WATCH: Grasshoppers, not crickets, will drive the edible insect revolution, says Hargol Foodtech
One of 15 startups pitching at Rabobank’s recent Foodbytes! event in San Francisco, Israeli firm Hargol Foodtech is blazing a distinct trail in the embryonic edible insect sector by focusing on grasshoppers, rather than crickets.
From a flavor perspective, grasshoppers have a blander and less distinctive taste, making them more appealing to food formulators, he claimed: “Grasshoppers are almost neutral in taste and flavor. We see a lot of potential in meat replacement products, sports protein powders and all kinds of snacks, nutritional supplements, and medical foods.”
70%+ protein by dry weight
Grasshoppers are also “the most widely eaten insect in the world, consumed by 2.5bn people across Asia, Africa, and Central America and they are both kosher and halal,” added Tamir, who has raised $2.5m from investors in the US, Singapore, Israel, and the Netherlands to get the bug-fueled business off the ground.
What’s most exciting about grasshoppers, however, is their nutritional profile, said Tamir, who is raising grasshoppers with 70%+ protein by dry weight and all the essential amino acids, plus omega-3, omega-6, iron, zinc, folic acid, and chitin.
Grasshoppers can be grown more efficiently than crickets
From an operational perspective, meanwhile, grasshoppers can be grown more cost-effectively than crickets, he claimed: “Crickets do not fit intensive farming; they live as individuals and tend to die [if you raise them in] high densities. Grasshoppers have a tendency to swarm, which makes them best suited for intensive farming.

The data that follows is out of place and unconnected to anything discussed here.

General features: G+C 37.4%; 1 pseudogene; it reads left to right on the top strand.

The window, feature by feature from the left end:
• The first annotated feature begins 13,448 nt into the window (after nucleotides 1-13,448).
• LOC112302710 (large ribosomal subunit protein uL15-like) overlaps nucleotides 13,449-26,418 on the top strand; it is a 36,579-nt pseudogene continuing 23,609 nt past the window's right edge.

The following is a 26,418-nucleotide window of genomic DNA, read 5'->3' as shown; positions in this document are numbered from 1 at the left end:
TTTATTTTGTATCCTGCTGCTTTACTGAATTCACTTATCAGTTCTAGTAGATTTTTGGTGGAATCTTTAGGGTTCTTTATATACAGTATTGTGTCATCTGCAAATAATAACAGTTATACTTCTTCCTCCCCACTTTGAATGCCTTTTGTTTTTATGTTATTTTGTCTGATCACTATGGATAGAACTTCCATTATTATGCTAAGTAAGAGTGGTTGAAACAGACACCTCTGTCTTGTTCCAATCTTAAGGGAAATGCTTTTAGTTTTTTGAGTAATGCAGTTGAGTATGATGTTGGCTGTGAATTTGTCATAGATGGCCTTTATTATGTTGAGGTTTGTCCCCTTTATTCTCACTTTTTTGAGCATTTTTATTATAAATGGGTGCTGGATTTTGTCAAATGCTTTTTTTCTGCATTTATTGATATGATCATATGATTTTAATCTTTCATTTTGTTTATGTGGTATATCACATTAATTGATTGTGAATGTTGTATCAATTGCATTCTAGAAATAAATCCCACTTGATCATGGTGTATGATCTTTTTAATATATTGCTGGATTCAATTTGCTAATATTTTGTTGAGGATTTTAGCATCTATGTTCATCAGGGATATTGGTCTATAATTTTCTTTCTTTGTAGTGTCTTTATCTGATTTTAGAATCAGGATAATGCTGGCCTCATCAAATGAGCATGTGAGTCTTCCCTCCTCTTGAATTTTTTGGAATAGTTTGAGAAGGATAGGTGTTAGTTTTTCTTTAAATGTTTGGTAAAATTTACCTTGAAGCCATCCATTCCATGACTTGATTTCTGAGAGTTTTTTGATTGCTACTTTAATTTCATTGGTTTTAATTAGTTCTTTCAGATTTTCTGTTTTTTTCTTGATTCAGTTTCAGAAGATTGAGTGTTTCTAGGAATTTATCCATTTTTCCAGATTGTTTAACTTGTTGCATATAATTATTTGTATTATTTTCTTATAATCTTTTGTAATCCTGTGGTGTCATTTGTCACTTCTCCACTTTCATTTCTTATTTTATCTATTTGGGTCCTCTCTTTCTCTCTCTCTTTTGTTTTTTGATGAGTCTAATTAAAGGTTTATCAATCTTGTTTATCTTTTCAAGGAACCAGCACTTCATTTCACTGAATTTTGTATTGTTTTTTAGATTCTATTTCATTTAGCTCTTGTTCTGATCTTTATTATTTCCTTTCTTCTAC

“At Hargol Foodtech, we’ve developed innovative methods and technologies to grow grasshoppers on a commercial scale in a climate-controlled environment, which enables us to grow them year round. We’ve reduced the incubation period of the eggs from 40 weeks to 2 weeks, increasing the number of lifecycles from one to 10 per year. The cages we developed for vertical farming also enable us to grow 10 times the biomass per square foot [of land].
“With our technology, grasshopper farming is efficient and scalable.”
We still need to tackle the yuck factor
Right now, Hargol Foodtech is feeding its grasshoppers wheat grass and corn, but is also researching alternative options, he said.
The production process is simple, said Tamir. At harvest time, the temperature is dropped until the grasshoppers become dozy. They are then frozen, dried in ovens, and milled into fine powder.
Right now, said Tamir, the focus is selling whole grasshoppers to the foodservice market and milled grasshopper powder to food manufacturers in the US and Europe, while the company is also collaborating with manufacturers to co-develop innovative grasshopper protein based products and may develop its own consumer products in the field of supplements or medical foods.
“As much as the market is huge, we still need to tackle the yuck factor and our strategy is joint ventures and pilots with leading food producers around the globe… they will help us educate the market.”
"There are about 8,000 species of grasshoppers globally. Not all of them are edible, however. We started five years ago by collecting 20 different species of grasshoppers found in Israel. With four different species, we managed to acclimatize and shorten the incubation period of the eggs.
"Since from a regulatory point of view it is legal to grow only a single animal in a farm, and we also wanted to remain as focused as possible, we chose a single grasshopper species that met our requirements of superior nutritional content, neutral taste and flavor, existing demand in a variety of markets and efficient growth rate."
Dror Tamir, cofounder and CEO, Hargol Foodtech